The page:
Must We Perish?: Infrastructure and Climate Change

Must We Perish?: Infrastructure and Climate Change

August 04, 2016
Written by Brooks Berndt

Flooding-600px.jpgThe Fourth in a Series on Infrastructure Justice

In the poetic lyricism of the King James Bible, Proverbs 29:18 tells us, “Where there is no vision, the people perish.” The urgent truth and relevance of that statement is perhaps nowhere more visible than the question of how our nation envisions its future with regard to infrastructure and climate change. Yet, I suspect that statement would seem dubious to some for the simple reason that no one seems to be discussing it. Op-ed pages, television newcasts, and political stump speeches have little to nothing to say on the subject. For this reason, let me make the case as direct and as plain as I can in five points:

  1. Climate change is already impacting our nation’s infrastructure. Those involved in disaster relief see this playing out before them right now. Whether it is washed out bridges or power outages, the effects of climate change on our infrastructure are evident as flooding and extreme weather become more frequent.
  2. The impact of climate change on infrastructure greatly exacerbates inequality. When it comes to a neighborhood’s infrastructure in the face of a severe weather event such as a hurricane, vulnerability and rebound-ability reflect pre-existing inequalities along the lines of race and class.
  3. In terms of cost and damage, climate change is going to have a far greater impact on the nation’s infrastructure in the future. As “100-year” floods and heat waves become more frequent and as rising sea levels threaten coastal areas with permanent flooding, the physical and financial costs to our nation’s infrastructure will dramatically rise. Despite this, Mitchell Hartman reports that “there is little coordinated planning and funding” to address the climate threats posed to our infrastructure.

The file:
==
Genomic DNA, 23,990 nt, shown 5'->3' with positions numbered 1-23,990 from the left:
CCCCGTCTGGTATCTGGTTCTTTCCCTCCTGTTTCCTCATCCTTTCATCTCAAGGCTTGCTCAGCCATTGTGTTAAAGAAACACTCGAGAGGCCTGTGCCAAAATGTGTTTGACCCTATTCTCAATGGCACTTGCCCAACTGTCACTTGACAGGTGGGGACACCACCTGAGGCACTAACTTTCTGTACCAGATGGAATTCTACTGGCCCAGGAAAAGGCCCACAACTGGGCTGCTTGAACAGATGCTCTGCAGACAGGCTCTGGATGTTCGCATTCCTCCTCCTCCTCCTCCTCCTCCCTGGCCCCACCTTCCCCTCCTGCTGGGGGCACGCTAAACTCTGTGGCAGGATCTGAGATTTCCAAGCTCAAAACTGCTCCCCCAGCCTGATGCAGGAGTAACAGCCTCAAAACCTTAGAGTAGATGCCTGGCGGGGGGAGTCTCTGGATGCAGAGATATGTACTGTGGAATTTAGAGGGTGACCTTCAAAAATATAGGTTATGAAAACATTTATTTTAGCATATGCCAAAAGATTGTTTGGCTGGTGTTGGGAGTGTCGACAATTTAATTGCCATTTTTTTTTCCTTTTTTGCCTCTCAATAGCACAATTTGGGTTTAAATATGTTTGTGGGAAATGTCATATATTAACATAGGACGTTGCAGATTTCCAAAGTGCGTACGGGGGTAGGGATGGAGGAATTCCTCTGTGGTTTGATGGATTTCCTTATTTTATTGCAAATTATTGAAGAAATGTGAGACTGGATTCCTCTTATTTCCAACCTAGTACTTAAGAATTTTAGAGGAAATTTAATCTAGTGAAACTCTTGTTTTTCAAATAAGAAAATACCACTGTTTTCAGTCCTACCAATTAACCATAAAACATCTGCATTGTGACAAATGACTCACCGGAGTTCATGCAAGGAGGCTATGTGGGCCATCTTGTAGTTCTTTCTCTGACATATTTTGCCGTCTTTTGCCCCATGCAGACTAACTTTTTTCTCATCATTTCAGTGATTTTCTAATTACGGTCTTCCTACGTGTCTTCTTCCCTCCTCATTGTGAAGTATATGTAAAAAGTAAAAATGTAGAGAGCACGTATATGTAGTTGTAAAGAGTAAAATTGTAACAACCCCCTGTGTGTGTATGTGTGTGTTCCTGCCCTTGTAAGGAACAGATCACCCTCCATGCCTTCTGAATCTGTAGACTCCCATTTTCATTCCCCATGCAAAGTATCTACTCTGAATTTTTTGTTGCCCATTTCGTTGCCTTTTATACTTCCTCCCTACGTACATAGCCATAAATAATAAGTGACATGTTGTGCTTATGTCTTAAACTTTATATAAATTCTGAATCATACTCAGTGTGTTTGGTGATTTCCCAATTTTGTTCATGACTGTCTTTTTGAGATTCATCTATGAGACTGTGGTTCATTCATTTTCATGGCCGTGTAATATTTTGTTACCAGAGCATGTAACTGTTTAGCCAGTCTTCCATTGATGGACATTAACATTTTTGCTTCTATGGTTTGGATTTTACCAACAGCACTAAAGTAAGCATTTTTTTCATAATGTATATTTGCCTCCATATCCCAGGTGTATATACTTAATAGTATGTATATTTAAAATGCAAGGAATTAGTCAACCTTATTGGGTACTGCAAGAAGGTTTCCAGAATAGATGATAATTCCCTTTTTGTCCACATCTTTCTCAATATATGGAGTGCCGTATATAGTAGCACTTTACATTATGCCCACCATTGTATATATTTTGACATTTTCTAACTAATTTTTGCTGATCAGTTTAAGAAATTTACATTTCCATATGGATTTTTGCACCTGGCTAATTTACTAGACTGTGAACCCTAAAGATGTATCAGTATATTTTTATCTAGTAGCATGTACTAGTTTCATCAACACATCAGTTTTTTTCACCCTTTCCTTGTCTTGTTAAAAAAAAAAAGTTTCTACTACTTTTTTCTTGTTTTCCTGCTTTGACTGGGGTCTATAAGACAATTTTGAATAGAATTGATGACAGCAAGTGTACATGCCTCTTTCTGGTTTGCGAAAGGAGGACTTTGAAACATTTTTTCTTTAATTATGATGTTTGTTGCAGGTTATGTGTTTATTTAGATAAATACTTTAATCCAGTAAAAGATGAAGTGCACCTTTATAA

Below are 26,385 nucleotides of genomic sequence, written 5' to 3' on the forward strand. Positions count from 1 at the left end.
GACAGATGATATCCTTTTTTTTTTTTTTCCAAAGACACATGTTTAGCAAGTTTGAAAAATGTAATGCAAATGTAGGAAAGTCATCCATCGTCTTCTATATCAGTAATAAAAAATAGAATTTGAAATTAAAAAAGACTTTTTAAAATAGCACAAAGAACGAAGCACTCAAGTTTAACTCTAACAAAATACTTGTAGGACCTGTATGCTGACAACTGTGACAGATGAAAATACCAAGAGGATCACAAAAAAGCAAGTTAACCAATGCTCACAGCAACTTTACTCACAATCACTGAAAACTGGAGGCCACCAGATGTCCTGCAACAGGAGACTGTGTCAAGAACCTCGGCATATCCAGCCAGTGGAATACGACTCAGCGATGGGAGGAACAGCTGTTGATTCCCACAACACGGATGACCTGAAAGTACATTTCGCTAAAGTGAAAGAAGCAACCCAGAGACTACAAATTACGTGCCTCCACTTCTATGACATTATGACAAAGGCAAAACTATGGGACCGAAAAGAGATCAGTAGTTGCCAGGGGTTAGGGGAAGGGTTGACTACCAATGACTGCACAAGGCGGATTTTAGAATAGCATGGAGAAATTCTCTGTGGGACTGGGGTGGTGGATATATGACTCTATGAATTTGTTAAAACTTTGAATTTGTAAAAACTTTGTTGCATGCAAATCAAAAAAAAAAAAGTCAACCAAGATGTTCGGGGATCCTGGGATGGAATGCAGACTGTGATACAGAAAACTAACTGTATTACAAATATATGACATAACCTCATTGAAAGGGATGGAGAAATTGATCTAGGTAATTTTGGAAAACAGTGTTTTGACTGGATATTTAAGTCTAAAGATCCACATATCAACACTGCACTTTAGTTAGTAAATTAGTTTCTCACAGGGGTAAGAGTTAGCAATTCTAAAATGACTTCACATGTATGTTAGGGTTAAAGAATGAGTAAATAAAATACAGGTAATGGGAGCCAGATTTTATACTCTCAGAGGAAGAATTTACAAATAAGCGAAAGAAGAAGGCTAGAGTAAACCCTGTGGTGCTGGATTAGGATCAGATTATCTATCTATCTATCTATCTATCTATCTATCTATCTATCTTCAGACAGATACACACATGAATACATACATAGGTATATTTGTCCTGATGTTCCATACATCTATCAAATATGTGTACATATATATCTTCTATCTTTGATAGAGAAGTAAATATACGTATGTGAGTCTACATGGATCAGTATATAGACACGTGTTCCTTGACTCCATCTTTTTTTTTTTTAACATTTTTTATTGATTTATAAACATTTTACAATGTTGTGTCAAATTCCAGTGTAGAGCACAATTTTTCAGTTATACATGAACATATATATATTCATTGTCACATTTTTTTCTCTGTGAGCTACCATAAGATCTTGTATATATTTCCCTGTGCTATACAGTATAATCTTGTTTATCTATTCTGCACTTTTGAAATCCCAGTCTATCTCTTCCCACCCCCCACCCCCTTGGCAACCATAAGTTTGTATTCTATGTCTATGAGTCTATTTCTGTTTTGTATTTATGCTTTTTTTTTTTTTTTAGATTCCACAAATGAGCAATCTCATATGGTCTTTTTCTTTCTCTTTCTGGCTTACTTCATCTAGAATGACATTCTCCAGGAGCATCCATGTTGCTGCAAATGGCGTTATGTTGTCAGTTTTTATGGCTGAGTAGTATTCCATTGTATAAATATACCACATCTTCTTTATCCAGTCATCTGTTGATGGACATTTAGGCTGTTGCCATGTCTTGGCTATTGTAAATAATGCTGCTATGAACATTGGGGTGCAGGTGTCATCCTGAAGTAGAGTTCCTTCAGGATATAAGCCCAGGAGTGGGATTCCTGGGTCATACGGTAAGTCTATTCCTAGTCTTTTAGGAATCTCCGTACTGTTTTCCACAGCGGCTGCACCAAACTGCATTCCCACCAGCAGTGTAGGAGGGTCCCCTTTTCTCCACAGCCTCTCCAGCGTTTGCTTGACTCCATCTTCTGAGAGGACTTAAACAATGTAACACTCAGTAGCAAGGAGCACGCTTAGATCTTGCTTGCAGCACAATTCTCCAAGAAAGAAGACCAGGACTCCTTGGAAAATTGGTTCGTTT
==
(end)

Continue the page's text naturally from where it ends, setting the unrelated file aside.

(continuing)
4. To lower future costs and reduce future human suffering, we should be investing in a clean energy infrastructure now. In a commentary entitled “The U.S. Is Badly Underinvesting in Electricity Infrastructure,” David Roberts notes that the transition to renewable energy will require substantial investment in not only clean energy generation but also in long-distance transmission and smart distribution grids capable of effectively handling the new energy.
  5. Failure to make the right plans and investments now locks our nation into a high carbon future. Luis Alberto Moreno and Nicholas Stern make this clear in a piece entitled “Smart Infrastructure Is the Key to Sustainable Development.” Instead of investing in highways, we can invest in public transportation. Instead of planning for suburban sprawl, we can plan for more compact cities. Instead of building fossil fuel power plants with 50-year life spans, we can build solar and wind farms.

Our infrastructure investments now will determine the quality of our future. The moral imperative of the moment is to cast a vision that will awaken and mobilize our society to this urgent need. Otherwise, people will perish, and it will be from a threat that we not only saw coming, but that we knew had already arrived. The ancient proverb states a timeless truth, and it is a truth that is especially pertinent to our time. Let us heed it.


 The Rev. Dr. Brooks Berndt is the UCC’s Minister for Environmental Justice. Follow him on Twitter at @The_Green_Rev.

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